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Europe’s nuclear woes: Mitigating the challenges of the next years

As long as the relationship between Russia and "the West" continues to be confrontational, the urgent task will be to stabilize and manage the confrontation. Over the mid- to long-term, NATO and Russia must initiate a serious and open dialogue about the two core issues at stake – the freedom and sovereignty of states to seek alliance membership and the Russian interest of maintaining a sphere of influence over its “near abroad.” A well-prepared conference – akin to the 1975 Helsinki Summit, with various preceding rounds of consultations at ambassadorial level, and including the nonaligned states in Europe – might be a way to kick-start the discussion. In their latest article, Ulrich Kühn, Shatabhisha Shetty and Polina Sinovets are addressing various steps for mitigating the challenges between Russia and "the West". Click here...

Keine Atombombe, Bitte - Why Germany Should Not Go Nuclear

The election of U.S. President Donald Trump last November confounded Berlin. What, German politicians, policymakers, and journalists wondered, should they make of Trump’s vague or even hostile stances toward the EU and NATO or his apparent embrace of Russia? Some hoped that Trump meant to push NATO members to spend more on defense but would, in the end, leave the long-standing U.S. guarantee of European security intact. Others, less optimistic, argued that the days when Germany could rely on the United States for its defense were over - and that the country must start looking out for itself. In their latest article for Foreign Affairs, Deep Cuts Commissioner Ulrich Kühn, together with Tristan Volpe, argues why Germany should not go nuclear. Click here...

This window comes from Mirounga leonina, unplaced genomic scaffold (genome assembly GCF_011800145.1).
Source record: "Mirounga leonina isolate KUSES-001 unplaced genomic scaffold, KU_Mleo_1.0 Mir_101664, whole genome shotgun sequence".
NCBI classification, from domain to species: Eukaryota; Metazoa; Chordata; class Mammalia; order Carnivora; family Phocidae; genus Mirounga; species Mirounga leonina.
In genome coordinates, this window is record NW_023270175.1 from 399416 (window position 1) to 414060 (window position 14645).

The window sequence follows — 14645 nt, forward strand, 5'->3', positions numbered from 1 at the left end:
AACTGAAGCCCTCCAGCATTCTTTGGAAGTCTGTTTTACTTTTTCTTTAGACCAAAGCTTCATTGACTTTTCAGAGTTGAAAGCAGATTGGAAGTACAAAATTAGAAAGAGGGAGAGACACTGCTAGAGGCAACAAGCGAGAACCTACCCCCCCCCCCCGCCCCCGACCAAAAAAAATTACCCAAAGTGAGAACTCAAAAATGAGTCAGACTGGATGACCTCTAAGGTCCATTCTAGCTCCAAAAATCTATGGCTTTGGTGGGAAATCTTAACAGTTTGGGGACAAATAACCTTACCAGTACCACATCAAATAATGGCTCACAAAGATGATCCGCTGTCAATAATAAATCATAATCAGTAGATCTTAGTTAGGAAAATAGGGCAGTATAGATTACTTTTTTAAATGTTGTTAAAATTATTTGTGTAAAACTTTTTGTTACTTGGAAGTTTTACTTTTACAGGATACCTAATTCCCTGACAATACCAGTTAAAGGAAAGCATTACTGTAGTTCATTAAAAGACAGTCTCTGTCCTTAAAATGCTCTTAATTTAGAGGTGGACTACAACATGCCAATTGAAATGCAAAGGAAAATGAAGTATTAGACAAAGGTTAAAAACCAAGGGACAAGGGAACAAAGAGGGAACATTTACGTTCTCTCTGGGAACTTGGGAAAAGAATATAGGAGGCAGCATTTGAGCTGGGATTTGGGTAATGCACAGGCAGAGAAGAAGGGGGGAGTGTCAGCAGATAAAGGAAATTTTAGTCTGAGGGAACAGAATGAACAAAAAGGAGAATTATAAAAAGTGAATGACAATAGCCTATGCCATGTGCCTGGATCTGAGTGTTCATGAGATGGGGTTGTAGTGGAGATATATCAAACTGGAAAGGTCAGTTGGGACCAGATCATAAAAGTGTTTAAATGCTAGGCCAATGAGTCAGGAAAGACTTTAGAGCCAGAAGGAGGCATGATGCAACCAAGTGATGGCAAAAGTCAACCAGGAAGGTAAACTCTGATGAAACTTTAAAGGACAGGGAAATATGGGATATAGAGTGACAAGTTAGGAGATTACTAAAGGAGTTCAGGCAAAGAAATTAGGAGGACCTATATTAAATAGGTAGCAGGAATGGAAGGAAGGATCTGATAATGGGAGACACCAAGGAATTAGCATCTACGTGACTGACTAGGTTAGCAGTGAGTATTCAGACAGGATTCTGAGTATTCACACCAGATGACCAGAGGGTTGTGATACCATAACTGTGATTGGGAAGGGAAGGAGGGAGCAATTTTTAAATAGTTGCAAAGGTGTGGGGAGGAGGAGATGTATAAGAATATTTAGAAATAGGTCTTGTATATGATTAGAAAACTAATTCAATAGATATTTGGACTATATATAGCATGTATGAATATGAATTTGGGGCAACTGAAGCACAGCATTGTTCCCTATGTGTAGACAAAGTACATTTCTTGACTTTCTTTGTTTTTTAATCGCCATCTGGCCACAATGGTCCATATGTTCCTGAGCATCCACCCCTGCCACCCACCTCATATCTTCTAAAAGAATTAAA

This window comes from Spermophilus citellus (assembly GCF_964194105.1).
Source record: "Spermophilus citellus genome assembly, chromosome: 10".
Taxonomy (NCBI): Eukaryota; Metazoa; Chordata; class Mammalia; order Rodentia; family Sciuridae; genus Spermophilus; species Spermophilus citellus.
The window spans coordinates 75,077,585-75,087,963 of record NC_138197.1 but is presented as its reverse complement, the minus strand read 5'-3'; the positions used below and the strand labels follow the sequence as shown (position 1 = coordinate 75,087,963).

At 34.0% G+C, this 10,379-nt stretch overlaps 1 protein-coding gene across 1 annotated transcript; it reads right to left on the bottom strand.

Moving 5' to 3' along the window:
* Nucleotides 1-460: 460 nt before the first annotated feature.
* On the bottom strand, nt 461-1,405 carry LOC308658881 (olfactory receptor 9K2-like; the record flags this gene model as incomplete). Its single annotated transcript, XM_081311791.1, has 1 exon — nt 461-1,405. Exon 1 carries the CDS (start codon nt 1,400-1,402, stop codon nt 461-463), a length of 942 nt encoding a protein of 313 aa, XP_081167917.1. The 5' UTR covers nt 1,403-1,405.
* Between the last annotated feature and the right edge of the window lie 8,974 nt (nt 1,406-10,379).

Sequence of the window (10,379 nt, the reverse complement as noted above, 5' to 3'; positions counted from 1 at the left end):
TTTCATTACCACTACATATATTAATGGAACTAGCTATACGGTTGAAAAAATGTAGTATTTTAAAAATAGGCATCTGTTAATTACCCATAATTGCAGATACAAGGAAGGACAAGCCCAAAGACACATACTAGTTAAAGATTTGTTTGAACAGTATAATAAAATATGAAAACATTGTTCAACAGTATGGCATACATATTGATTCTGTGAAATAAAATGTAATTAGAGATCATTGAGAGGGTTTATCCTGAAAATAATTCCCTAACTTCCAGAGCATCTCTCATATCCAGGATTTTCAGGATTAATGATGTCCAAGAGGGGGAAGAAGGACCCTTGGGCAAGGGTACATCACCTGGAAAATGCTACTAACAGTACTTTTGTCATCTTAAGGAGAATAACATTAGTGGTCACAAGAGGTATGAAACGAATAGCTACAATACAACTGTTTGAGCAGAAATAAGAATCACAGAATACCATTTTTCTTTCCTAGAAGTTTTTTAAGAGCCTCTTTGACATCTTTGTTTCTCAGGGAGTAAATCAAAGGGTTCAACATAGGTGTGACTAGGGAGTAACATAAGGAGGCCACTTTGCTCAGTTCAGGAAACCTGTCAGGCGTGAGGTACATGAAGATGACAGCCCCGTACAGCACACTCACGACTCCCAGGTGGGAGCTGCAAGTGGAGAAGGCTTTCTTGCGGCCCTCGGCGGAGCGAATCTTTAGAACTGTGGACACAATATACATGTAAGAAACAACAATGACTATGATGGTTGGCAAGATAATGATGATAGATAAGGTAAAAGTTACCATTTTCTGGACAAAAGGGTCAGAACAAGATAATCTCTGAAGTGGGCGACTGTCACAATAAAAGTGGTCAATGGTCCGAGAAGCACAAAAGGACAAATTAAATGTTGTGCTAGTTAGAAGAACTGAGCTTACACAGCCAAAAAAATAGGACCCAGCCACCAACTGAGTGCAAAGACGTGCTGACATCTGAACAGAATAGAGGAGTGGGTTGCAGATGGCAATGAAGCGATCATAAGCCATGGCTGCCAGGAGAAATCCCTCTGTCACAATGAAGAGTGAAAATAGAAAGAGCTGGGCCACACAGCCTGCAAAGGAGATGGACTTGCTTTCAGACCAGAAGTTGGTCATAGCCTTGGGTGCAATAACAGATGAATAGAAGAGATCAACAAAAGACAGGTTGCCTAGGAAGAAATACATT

Side Event at the 2017 Preparatory Committee in Vienna

On the occasion of the 1st Preparatory Committee for the 2020 Nuclear Non-Proliferation Treaty Review Conference, the Deep Cuts Commission in cooperation with the German Federal Foreign Office organized a Side Event at the Vienna International Center on Tuesday, May 2, 2017. The panel was chaired by Ambassador Susanne Baumann, the German Deputy Commissioner for Arms Control and Disarmament at the Federal Foreign Office; the three Deep Cuts Commissioners Greg Thielmann (Arms Control Association, Washington D.C.), Victor Mizin (Moscow State Institute of International Relations, Moscow), and Götz Neuneck (Institute for Peace Research and Security Policy, Hamburg) participated as panelists. The panel discussed the future of nuclear arms control in the light of newer political developments such as the INF Treaty, the New START Treaty and Conventional Arms Control in Europe.